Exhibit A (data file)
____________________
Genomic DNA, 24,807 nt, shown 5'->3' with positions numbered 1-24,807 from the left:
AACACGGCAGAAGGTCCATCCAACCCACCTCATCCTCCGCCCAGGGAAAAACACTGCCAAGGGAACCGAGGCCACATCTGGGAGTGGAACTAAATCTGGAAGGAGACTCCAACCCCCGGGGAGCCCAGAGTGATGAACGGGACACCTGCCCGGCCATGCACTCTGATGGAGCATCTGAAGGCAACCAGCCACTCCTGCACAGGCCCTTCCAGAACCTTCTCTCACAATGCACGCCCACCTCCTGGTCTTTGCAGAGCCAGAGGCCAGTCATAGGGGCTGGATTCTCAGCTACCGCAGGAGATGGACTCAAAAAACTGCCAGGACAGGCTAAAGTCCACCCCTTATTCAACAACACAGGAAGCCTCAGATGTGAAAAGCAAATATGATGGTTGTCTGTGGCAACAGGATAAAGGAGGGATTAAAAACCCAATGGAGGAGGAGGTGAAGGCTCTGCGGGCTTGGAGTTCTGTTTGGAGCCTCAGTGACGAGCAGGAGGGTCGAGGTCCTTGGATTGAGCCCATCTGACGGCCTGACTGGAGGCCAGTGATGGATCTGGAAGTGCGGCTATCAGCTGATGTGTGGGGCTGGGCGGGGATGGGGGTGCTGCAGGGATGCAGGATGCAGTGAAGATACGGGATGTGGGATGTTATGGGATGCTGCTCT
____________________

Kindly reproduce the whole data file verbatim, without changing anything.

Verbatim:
Genomic DNA, 24,807 nt, shown 5'->3' with positions numbered 1-24,807 from the left:
AACACGGCAGAAGGTCCATCCAACCCACCTCATCCTCCGCCCAGGGAAAAACACTGCCAAGGGAACCGAGGCCACATCTGGGAGTGGAACTAAATCTGGAAGGAGACTCCAACCCCCGGGGAGCCCAGAGTGATGAACGGGACACCTGCCCGGCCATGCACTCTGATGGAGCATCTGAAGGCAACCAGCCACTCCTGCACAGGCCCTTCCAGAACCTTCTCTCACAATGCACGCCCACCTCCTGGTCTTTGCAGAGCCAGAGGCCAGTCATAGGGGCTGGATTCTCAGCTACCGCAGGAGATGGACTCAAAAAACTGCCAGGACAGGCTAAAGTCCACCCCTTATTCAACAACACAGGAAGCCTCAGATGTGAAAAGCAAATATGATGGTTGTCTGTGGCAACAGGATAAAGGAGGGATTAAAAACCCAATGGAGGAGGAGGTGAAGGCTCTGCGGGCTTGGAGTTCTGTTTGGAGCCTCAGTGACGAGCAGGAGGGTCGAGGTCCTTGGATTGAGCCCATCTGACGGCCTGACTGGAGGCCAGTGATGGATCTGGAAGTGCGGCTATCAGCTGATGTGTGGGGCTGGGCGGGGATGGGGGTGCTGCAGGGATGCAGGATGCAGTGAAGATACGGGATGTGGGATGTTATGGGATGCTGCTCT